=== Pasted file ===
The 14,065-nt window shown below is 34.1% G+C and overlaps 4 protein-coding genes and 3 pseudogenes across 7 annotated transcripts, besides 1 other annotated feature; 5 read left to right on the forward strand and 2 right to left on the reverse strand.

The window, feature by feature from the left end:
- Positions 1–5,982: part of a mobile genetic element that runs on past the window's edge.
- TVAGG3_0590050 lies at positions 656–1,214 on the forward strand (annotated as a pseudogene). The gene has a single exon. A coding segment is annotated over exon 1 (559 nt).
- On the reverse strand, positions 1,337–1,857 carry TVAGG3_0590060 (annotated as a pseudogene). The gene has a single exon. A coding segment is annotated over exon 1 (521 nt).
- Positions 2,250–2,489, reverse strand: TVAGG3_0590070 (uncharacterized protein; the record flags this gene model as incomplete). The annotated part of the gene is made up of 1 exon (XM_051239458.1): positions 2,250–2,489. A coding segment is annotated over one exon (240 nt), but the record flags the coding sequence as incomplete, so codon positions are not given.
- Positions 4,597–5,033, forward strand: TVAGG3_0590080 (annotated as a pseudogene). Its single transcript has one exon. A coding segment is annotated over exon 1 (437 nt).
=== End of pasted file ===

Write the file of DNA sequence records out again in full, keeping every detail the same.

The 14,065-nt window shown below is 34.1% G+C and overlaps 4 protein-coding genes and 3 pseudogenes across 7 annotated transcripts, besides 1 other annotated feature; 5 read left to right on the forward strand and 2 right to left on the reverse strand.

The window, feature by feature from the left end:
- Positions 1–5,982: part of a mobile genetic element that runs on past the window's edge.
- TVAGG3_0590050 lies at positions 656–1,214 on the forward strand (annotated as a pseudogene). The gene has a single exon. A coding segment is annotated over exon 1 (559 nt).
- On the reverse strand, positions 1,337–1,857 carry TVAGG3_0590060 (annotated as a pseudogene). The gene has a single exon. A coding segment is annotated over exon 1 (521 nt).
- Positions 2,250–2,489, reverse strand: TVAGG3_0590070 (uncharacterized protein; the record flags this gene model as incomplete). The annotated part of the gene is made up of 1 exon (XM_051239458.1): positions 2,250–2,489. A coding segment is annotated over one exon (240 nt), but the record flags the coding sequence as incomplete, so codon positions are not given.
- Positions 4,597–5,033, forward strand: TVAGG3_0590080 (annotated as a pseudogene). Its single transcript has one exon. A coding segment is annotated over exon 1 (437 nt).